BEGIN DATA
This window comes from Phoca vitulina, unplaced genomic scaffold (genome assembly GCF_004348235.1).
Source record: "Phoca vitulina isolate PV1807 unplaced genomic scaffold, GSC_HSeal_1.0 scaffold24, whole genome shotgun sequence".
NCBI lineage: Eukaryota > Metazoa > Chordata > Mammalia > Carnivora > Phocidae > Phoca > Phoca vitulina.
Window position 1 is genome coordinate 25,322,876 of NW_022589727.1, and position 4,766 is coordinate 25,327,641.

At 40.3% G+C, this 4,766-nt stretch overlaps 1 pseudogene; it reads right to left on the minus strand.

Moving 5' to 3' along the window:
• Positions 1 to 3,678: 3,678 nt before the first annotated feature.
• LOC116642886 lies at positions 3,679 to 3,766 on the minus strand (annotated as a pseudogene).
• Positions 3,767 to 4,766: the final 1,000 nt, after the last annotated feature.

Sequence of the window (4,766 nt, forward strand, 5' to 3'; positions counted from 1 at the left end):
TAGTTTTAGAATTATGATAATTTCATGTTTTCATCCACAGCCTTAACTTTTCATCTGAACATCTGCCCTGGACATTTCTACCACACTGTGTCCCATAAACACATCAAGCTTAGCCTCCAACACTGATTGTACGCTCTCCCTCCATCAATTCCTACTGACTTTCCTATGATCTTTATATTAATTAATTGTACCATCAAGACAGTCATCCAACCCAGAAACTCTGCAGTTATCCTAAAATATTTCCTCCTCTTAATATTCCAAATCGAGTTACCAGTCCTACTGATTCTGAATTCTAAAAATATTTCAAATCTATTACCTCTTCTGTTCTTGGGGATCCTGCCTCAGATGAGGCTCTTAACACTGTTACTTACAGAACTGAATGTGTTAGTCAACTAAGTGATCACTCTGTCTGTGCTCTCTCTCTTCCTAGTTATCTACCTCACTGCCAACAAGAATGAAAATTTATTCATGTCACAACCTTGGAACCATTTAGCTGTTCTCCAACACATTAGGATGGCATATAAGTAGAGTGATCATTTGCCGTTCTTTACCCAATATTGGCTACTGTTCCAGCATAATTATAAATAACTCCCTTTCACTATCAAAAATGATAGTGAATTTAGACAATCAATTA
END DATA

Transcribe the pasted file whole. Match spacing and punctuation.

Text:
This window comes from Phoca vitulina, unplaced genomic scaffold (genome assembly GCF_004348235.1).
Source record: "Phoca vitulina isolate PV1807 unplaced genomic scaffold, GSC_HSeal_1.0 scaffold24, whole genome shotgun sequence".
NCBI lineage: Eukaryota > Metazoa > Chordata > Mammalia > Carnivora > Phocidae > Phoca > Phoca vitulina.
Window position 1 is genome coordinate 25,322,876 of NW_022589727.1, and position 4,766 is coordinate 25,327,641.

At 40.3% G+C, this 4,766-nt stretch overlaps 1 pseudogene; it reads right to left on the minus strand.

Moving 5' to 3' along the window:
• Positions 1 to 3,678: 3,678 nt before the first annotated feature.
• LOC116642886 lies at positions 3,679 to 3,766 on the minus strand (annotated as a pseudogene).
• Positions 3,767 to 4,766: the final 1,000 nt, after the last annotated feature.

Sequence of the window (4,766 nt, forward strand, 5' to 3'; positions counted from 1 at the left end):
TAGTTTTAGAATTATGATAATTTCATGTTTTCATCCACAGCCTTAACTTTTCATCTGAACATCTGCCCTGGACATTTCTACCACACTGTGTCCCATAAACACATCAAGCTTAGCCTCCAACACTGATTGTACGCTCTCCCTCCATCAATTCCTACTGACTTTCCTATGATCTTTATATTAATTAATTGTACCATCAAGACAGTCATCCAACCCAGAAACTCTGCAGTTATCCTAAAATATTTCCTCCTCTTAATATTCCAAATCGAGTTACCAGTCCTACTGATTCTGAATTCTAAAAATATTTCAAATCTATTACCTCTTCTGTTCTTGGGGATCCTGCCTCAGATGAGGCTCTTAACACTGTTACTTACAGAACTGAATGTGTTAGTCAACTAAGTGATCACTCTGTCTGTGCTCTCTCTCTTCCTAGTTATCTACCTCACTGCCAACAAGAATGAAAATTTATTCATGTCACAACCTTGGAACCATTTAGCTGTTCTCCAACACATTAGGATGGCATATAAGTAGAGTGATCATTTGCCGTTCTTTACCCAATATTGGCTACTGTTCCAGCATAATTATAAATAACTCCCTTTCACTATCAAAAATGATAGTGAATTTAGACAATCAATTA